As private information about illegal activities becomes public, there are two ways that society will respond. First, if information becomes public and perpetrators get convicted more readily (a big if, but worth considering), this is likely to reduce the incidence of certain illegal behaviors. On the other hand, if certain currently illegal behaviors prove to be common or if the punishment does not seem to fit the crime, it is likely that our laws will change to allow the activities to become legal. Ultimately, through the combination of these two means, it is likely that there will no longer be an expectation of privacy for illegal activities.

Legal Activities that are not Socially Acceptable

As the Internet is making the collection, distribution and use of information more available to anybody, privacy is steadily eroding.

As with information about illegal activities, the response to this type of information becoming publicly available is two-fold: people will either cease to engage in legal but socially unacceptable activities (unlikely) or the society will learn to accept more of what is legal. Many activities that are currently legal and acceptable were illegal earlier; they later became legal but frowned upon; finally, they are currently increasingly mainstream. For example, over the course of the 20th century, same sex couples have gone from being arrested for violating state laws, to being increasingly open about their relationship, to seeking legal recognition. The U.S. Supreme Court recognized same sex marriages in June 2015, by declaring individual state bans against same-sex marriages unconstitutional. As another example, many types of crimes against oneself or victimless crimes that used to be illegal are slowly becoming acceptable in the society (marijuana consumption, for example).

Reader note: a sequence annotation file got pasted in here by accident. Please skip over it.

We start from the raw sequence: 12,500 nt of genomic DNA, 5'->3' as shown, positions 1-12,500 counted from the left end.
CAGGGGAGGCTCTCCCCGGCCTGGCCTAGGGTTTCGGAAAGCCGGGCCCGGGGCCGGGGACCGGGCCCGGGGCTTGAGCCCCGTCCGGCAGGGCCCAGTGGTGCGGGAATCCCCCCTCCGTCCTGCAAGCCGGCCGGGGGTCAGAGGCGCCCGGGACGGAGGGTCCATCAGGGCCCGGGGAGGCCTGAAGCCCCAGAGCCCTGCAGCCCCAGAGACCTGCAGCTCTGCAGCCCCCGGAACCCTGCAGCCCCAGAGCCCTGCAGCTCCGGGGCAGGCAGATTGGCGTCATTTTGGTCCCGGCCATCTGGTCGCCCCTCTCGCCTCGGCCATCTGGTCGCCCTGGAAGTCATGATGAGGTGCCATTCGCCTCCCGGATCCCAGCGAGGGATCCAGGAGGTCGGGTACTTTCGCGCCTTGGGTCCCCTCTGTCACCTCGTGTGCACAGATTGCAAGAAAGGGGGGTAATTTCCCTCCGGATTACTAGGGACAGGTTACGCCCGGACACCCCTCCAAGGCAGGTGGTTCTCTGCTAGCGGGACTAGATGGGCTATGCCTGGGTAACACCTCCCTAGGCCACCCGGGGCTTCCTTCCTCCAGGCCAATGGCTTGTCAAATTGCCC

Private matters under this heading will evolve in one of the following three possible directions:

  • Some private matters will be more readily shared because they become more socially acceptable (just as sexual orientation used to be private, yet it is now shared widely by many gay people “coming out of the closet” – this statement is about a trend, rather than a fait accompli, as indicated by the tragic suicide of Tyler Clementi after his roommate made his homosexual inclinations public).